If you live in California, where smoke from wildfires has caused major air quality problems in the summer and fall of 2018, air quality is already among your health concerns. But for residents elsewhere, smog and pollution are serious worries too, whether from smoke or other types of industrial pollution.
In the past few years, research from the National Institutes of Health has linked poor air quality with heart disease, lung disease, and risk of premature death.
The good news is that there is a lot you can do to protect yourself and your loved ones from unhealthy air, from staying indoors to wearing air filter masks. First, though, you have to know how unhealthy the air really is. Here’s are four ways to find out.
1. Check the Government’s Air Quality Index
The fastest and most accurate way to get real-time information on local air quality is to check the national air quality index maintained by the federal government. How? Go to the government website AirNow and search by state or zip code. The site will give you your numerical local air quality index (AQI) as well as a map of showing readings for the surrounding area. A service of the Environmental Protection Agency, Air Now has five categories of air health from good (green) to hazardous (dark purple) and the map is color coded so you can see where your air quality falls. The site also provides regularly updated wildfire smoke advisories and forecasts.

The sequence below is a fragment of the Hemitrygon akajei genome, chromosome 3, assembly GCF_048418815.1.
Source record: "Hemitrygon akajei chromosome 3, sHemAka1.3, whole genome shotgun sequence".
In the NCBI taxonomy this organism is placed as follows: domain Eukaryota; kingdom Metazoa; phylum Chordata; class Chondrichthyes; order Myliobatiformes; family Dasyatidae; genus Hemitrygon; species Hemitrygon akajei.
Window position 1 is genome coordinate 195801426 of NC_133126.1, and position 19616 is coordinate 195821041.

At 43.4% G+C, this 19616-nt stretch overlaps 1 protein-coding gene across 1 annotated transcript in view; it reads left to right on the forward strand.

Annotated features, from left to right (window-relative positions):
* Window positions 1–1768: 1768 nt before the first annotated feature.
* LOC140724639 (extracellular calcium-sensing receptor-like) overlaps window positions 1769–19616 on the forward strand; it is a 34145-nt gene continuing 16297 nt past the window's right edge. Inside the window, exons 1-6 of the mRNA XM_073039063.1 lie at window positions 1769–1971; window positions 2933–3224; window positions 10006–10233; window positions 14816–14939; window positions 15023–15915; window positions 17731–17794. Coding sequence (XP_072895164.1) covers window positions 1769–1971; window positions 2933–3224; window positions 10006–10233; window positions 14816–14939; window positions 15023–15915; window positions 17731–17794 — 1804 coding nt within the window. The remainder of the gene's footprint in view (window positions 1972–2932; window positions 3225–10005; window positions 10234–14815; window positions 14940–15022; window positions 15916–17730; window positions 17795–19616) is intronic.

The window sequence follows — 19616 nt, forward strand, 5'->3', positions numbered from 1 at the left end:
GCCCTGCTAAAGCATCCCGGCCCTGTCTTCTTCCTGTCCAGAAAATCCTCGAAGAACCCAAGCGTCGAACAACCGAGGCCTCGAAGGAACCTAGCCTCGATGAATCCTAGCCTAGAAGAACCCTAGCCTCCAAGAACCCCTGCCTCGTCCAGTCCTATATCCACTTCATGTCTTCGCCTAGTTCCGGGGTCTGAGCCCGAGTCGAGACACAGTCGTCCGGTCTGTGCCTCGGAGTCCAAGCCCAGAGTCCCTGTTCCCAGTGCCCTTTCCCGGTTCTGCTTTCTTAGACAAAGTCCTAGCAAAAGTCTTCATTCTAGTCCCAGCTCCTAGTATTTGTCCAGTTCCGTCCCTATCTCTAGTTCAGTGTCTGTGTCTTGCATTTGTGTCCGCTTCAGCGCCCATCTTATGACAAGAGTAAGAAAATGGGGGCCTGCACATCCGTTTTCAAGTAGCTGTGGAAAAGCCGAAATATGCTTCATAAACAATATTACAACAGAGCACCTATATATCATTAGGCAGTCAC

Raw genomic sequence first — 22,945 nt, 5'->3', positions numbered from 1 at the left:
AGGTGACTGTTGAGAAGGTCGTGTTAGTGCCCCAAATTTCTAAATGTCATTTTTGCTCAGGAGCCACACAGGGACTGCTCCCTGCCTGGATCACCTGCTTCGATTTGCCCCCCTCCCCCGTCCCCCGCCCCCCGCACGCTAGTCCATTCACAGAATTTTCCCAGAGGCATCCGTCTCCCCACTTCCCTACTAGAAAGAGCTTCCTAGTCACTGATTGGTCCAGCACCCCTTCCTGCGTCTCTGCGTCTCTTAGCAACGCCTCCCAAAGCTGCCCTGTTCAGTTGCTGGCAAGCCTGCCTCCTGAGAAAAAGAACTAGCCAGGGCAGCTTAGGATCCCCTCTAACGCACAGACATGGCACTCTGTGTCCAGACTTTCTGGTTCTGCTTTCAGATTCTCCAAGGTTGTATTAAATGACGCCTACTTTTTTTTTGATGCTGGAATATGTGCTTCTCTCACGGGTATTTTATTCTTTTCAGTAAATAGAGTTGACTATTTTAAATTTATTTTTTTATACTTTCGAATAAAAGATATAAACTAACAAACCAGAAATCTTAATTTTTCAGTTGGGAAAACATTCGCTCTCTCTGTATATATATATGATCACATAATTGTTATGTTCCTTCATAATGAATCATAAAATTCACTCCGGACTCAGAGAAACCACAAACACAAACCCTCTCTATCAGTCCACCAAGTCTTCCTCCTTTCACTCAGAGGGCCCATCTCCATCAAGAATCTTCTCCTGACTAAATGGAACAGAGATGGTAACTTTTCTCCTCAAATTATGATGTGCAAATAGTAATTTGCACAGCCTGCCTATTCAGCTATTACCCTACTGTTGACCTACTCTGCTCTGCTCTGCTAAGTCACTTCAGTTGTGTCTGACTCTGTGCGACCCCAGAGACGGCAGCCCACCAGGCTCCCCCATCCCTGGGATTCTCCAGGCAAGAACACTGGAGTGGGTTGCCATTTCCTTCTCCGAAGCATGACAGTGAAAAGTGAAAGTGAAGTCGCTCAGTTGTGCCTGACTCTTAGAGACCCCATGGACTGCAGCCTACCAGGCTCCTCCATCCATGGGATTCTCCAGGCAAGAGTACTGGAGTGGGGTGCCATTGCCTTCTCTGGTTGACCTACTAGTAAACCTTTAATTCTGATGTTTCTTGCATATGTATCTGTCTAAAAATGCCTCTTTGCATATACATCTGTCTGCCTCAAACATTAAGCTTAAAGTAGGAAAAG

2. Ask the American Lung Association
The American Lung Association’s website State of the Air issues “report cards” on air quality, allowing you to look up your region and find out if your air rates an “A,” a “D” or somewhere in between. The readings are daily composites, and rate air in two categories, ozone and particulates. The site also offers an impressive level of data on the prevalence of asthma, allergies, heart and lung disease in the U.S. and useful information on prevention.
3. Track Wildfires
No matter where you live in the U.S., you can find out about nearby active fires using the fire-mapping website maintained by the National Forest Service. You can use it to assess local conditions, or to plan a drive, trip, or outdoor activity and avoid having fire or poor air quality affect your route or plans. Many states also offer their own interactive fire maps and websites where you can sign up for fire alerts.
4. Get a Spare the Air Alert
Spare the Air alerts are issued by regional governments when the air quality index exceeds healthy levels. Check for Spare the Air status alerts when the air looks smoggy.